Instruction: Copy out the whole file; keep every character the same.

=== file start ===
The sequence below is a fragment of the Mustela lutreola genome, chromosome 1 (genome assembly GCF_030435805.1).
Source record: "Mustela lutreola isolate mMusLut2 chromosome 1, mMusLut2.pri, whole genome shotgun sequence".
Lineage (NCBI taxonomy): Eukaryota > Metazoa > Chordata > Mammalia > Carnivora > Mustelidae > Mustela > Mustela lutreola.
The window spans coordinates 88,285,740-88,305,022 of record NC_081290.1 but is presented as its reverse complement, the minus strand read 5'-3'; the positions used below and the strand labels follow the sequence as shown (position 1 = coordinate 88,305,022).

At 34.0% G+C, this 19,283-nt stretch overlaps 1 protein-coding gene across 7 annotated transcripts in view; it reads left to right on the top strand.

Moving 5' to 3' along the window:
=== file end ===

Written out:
The sequence below is a fragment of the Mustela lutreola genome, chromosome 1 (genome assembly GCF_030435805.1).
Source record: "Mustela lutreola isolate mMusLut2 chromosome 1, mMusLut2.pri, whole genome shotgun sequence".
Lineage (NCBI taxonomy): Eukaryota > Metazoa > Chordata > Mammalia > Carnivora > Mustelidae > Mustela > Mustela lutreola.
The window spans coordinates 88,285,740-88,305,022 of record NC_081290.1 but is presented as its reverse complement, the minus strand read 5'-3'; the positions used below and the strand labels follow the sequence as shown (position 1 = coordinate 88,305,022).

At 34.0% G+C, this 19,283-nt stretch overlaps 1 protein-coding gene across 7 annotated transcripts in view; it reads left to right on the top strand.

Moving 5' to 3' along the window: